Skip to main content

Arsenic Concentration in Tobacco Leaves: A Study on Three Commercially Important Tobacco (Nicotiana tabacum L.) Types

Abstract

In recent years, arsenic (As) has received increased attention as humans may be exposed to it through occupational and environmental exposure. Tobacco (Nicotiana tabacum L.) like other crops can uptake this element from the soil, which may lead to human exposure. Here, we report on a survey on arsenic in cured or processed tobacco leaves obtained from Africa, Asia, Europe, South and North America. A total of 1,431 leaf samples of flue-cured, burley, and Oriental tobaccos were obtained from various sampling locations during 2002 to 2004. Arsenic concentration in the samples averaged 0.4 ± 0.6 μg g−1 as determined by inductively coupled plasma-mass spectrometry. Recorded values from most samples showed that concentrations of arsenic were usually found at the lower end of the distribution. Significant differences were found among tobacco types, sampling locations, and crop years. Arsenic concentrations were rather low in the majority of regions investigated, which is compatible with data from the literature. However, sample size was small and sampling geographically restricted. Our results would need to be validated with a larger dataset.

This is a preview of subscription content, access via your institution.

References

  • Chiba, M., & Masironi, R. (1992). Toxic and trace elements in tobacco and tobacco smoke. Bulletin of the World Health Organization, 70, 269–275.

    CAS  Google Scholar 

  • Corrêa, S., da Rosa, G. R., Rigon, L., Reetz, E., Vencato, A., & Beling, R. R. (2005). Anuário brasileiro do fumo 2005. Santa Cruz do Sul. Editoria Gazeta Santa Cruz.

  • Dybczynski, R., Polkowska-Motrenko, H., Samczynski, Z., & Szopa, Z. (1997). Preparation and certification of the Polish reference material “Virginia Tobacco Leaves” (CTA-VTL-2) for inorganic trace analysis including microanalysis. INCT Reports, Series A, 3.

  • Environmental Protection Agency (EPA) (1998). Substance name–arsenic, inorganic. CASRN 7440-38-2. Last Revised April 10, 1998. Retrieved February 28 2007 from http://www.epa.gov/iris/subst/0278.htm.

  • Gulz, P. A., Gupta, S. K., & Schulin, R. (2005). Arsenic accumulation of common plants from contaminated soils. Plant Soil, 272, 337–347.

    Article  CAS  Google Scholar 

  • IARC (1987). IARC Monographs on the evaluation of the carcinogenic risk of chemicals to humans. Supplement 7. Overall evaluations of carcinogenicity: An updating of IARC Monographs Volumes 1 to 42 (Lyon).

  • IARC (2004). IARC monographs on the evaluation of the carcinogenic risk of chemicals to humans, vol. 84. Some drinking-water disinfectants and contaminants, including arsenic. (Lyon).

  • Labstat Inc. (1995). A historical survey of the arsenic contents of Canadian cigarette tobacco (1968–1995). Final report. Retrieved from http://legacy.library.ucsf.edu/tid/mci01d00.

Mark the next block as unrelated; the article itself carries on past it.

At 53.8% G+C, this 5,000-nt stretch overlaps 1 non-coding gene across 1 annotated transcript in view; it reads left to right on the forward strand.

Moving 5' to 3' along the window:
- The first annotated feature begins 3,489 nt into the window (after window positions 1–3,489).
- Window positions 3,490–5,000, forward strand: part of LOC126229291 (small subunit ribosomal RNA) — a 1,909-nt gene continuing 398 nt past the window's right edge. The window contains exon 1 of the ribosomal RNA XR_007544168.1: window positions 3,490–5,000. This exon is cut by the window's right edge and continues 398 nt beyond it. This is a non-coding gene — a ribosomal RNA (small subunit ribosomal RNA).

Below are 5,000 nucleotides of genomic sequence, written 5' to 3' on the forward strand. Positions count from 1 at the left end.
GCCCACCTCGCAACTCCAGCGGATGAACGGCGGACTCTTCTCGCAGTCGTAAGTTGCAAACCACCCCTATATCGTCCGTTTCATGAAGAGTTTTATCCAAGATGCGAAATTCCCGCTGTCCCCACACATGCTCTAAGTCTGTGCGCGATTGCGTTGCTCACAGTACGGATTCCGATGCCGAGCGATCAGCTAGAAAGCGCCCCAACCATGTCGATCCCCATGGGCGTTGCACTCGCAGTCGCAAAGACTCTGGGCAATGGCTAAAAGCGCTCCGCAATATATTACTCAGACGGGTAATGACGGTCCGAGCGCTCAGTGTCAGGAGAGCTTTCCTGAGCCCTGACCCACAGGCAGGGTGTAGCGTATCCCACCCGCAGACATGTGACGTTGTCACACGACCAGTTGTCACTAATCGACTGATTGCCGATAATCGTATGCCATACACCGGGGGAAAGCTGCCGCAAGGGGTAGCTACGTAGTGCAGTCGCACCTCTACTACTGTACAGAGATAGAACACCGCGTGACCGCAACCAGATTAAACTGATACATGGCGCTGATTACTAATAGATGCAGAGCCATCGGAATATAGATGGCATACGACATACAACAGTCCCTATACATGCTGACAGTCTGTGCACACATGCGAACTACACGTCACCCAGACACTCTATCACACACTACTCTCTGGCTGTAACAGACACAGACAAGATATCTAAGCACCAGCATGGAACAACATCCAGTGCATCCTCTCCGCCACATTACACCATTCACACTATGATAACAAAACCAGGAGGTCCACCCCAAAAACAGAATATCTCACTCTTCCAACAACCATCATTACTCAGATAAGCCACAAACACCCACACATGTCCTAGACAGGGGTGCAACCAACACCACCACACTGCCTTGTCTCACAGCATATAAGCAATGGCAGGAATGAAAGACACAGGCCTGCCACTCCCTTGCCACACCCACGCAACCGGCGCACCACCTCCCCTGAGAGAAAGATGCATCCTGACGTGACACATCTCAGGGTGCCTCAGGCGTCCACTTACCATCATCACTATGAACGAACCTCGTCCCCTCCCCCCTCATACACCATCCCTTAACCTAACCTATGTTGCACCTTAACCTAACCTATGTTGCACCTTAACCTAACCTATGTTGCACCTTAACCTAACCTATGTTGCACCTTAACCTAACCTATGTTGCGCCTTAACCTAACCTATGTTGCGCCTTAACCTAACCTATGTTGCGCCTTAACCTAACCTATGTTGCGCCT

• Liao, X. Y., Chen, T. B., Xie, H., & Liu, Y. R. (2005). Soil As contamination and its risk assessment in areas near the industrial districts of Chenzhou City, Southern China. Environment International, 31, 791–798.

    Article  CAS  Google Scholar 

  • Lugon-Moulin, N., Martin, F., Krauss, M., Ramey, P. B., & Rossi, L. (2006). Cadmium concentration in tobacco (Nicotiana tabacum L.) from different countries and its relationship with other elements. Chemosphere, 63, 1074–1086.

    Article  CAS  Google Scholar 

  • Purkayastha, B. C., & Bhattacharyya, D. K. (1975). Determination of gold and arsenic in Indian tobacco leaves. Radiochemical and Radioanalytical Letters, 23, 43–47.

    CAS  Google Scholar 

  • Rodgman, A., & Green, C. R. (2002). Toxic chemicals in cigarette mainstream smoke- Hazard and hoopla. Beiträge zur Tabakforschung International, 20, 481–545.

    Google Scholar 

  • Smith, C. J., Livingston, S. D., & Doolittle, D. J. (1997). An international literature survey of “IARC Group I carcinogens” reported in mainstream cigarette smoke. Food and Chemical Toxicology, 35, 1107–30.

    Article  CAS  Google Scholar 

  • Smith, E., Naidu, R., & Alston, A. M. (1998). Arsenic in the soil environment: A Review. Advances in Agronomy, 64, 149–195.

    CAS  Article  Google Scholar 

  • Tso, T. C. (1990). Production, physiology, and biochemistry of tobacco plants. Beltsville, MD: Ideals.

    Google Scholar 

  • WHO (2001). Arsenic and arsenic compounds. Environmental Health Criteria, vol. 224. Geneva: World Health Organization.

    Google Scholar 

Download references

Acknowledgements

We thank Gilbert Schneider (Philip Morris International) for his help in obtaining the samples; Cécile Panighini (Philip Morris International) for technical support; Paolo Donini (Philip Morris International), Steve Haut and Ujwala Warek (Philip Morris USA) for helpful comments on a previous draft of this manuscript.

Author information

Authors and Affiliations

Authors

Corresponding author

Correspondence to Nicolas Lugon-Moulin.

Rights and permissions

Reprints and Permissions

About this article

Cite this article

Lugon-Moulin, N., Martin, F., Krauss, M.R. et al. Arsenic Concentration in Tobacco Leaves: A Study on Three Commercially Important Tobacco (Nicotiana tabacum L.) Types. Water Air Soil Pollut 192, 315–319 (2008). https://doi.org/10.1007/s11270-008-9658-3

Download citation

  • Received:

  • Accepted:

  • Published:

  • Issue Date:

  • DOI: https://doi.org/10.1007/s11270-008-9658-3

Keywords

  • Arsenic
  • Metalloids
  • Nicotiana tabacum L.
  • Tobacco